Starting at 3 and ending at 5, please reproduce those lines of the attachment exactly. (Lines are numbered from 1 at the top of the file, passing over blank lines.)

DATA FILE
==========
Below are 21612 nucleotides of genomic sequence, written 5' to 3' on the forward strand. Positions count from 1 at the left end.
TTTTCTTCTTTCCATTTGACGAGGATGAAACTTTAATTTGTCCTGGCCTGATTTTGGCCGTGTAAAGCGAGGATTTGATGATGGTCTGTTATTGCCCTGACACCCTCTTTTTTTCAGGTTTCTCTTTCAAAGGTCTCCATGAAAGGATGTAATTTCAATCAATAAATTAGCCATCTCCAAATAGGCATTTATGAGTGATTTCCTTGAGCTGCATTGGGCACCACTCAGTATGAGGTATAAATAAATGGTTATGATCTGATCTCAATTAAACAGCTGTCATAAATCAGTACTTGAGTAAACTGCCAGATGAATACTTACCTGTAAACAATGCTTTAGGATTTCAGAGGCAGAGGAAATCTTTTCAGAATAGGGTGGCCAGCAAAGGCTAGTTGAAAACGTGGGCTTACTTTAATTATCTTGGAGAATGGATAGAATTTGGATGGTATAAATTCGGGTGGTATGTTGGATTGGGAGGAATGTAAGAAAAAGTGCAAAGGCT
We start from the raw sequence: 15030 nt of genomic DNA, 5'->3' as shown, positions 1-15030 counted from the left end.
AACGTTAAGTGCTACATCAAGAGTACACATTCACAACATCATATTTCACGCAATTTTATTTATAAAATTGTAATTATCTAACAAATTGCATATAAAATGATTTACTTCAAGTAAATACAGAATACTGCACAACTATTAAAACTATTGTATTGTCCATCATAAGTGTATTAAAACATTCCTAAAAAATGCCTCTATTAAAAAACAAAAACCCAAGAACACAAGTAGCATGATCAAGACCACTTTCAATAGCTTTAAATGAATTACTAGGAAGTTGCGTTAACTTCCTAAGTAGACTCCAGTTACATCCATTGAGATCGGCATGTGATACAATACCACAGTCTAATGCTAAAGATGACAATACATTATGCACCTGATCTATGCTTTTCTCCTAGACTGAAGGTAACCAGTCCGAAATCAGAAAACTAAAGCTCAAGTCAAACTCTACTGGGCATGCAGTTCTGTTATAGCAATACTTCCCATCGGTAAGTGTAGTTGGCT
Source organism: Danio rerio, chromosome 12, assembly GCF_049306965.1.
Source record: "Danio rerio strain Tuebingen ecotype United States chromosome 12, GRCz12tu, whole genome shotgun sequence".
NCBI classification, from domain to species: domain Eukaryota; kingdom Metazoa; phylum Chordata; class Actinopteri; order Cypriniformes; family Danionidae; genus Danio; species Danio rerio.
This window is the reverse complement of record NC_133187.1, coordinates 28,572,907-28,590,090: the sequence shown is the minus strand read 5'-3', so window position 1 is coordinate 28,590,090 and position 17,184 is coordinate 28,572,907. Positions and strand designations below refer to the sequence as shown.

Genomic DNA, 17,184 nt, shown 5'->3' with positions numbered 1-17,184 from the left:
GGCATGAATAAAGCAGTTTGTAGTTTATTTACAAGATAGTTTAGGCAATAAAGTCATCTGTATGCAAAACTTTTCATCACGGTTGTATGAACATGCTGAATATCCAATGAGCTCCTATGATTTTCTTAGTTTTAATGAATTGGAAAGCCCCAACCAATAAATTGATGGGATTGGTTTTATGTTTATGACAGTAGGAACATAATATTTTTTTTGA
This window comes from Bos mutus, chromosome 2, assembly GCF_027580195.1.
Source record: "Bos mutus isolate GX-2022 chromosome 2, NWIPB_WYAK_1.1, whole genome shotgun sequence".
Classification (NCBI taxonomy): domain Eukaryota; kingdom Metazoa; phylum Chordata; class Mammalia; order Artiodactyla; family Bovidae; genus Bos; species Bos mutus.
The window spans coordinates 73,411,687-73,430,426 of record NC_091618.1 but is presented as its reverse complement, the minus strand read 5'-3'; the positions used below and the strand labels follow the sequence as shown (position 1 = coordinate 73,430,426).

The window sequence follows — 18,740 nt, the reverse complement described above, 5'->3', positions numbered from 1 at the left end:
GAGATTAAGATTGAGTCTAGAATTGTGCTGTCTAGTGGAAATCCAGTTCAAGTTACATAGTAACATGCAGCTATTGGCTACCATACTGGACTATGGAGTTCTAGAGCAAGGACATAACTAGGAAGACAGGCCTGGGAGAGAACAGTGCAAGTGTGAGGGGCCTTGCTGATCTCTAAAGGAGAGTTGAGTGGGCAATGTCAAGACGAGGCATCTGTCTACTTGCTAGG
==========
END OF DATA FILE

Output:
We start from the raw sequence: 15030 nt of genomic DNA, 5'->3' as shown, positions 1-15030 counted from the left end.
AACGTTAAGTGCTACATCAAGAGTACACATTCACAACATCATATTTCACGCAATTTTATTTATAAAATTGTAATTATCTAACAAATTGCATATAAAATGATTTACTTCAAGTAAATACAGAATACTGCACAACTATTAAAACTATTGTATTGTCCATCATAAGTGTATTAAAACATTCCTAAAAAATGCCTCTATTAAAAAACAAAAACCCAAGAACACAAGTAGCATGATCAAGACCACTTTCAATAGCTTTAAATGAATTACTAGGAAGTTGCGTTAACTTCCTAAGTAGACTCCAGTTACATCCATTGAGATCGGCATGTGATACAATACCACAGTCTAATGCTAAAGATGACAATACATTATGCACCTGATCTATGCTTTTCTCCTAGACTGAAGGTAACCAGTCCGAAATCAGAAAACTAAAGCTCAAGTCAAACTCTACTGGGCATGCAGTTCTGTTATAGCAATACTTCCCATCGGTAAGTGTAGTTGGCT
Source organism: Danio rerio, chromosome 12, assembly GCF_049306965.1.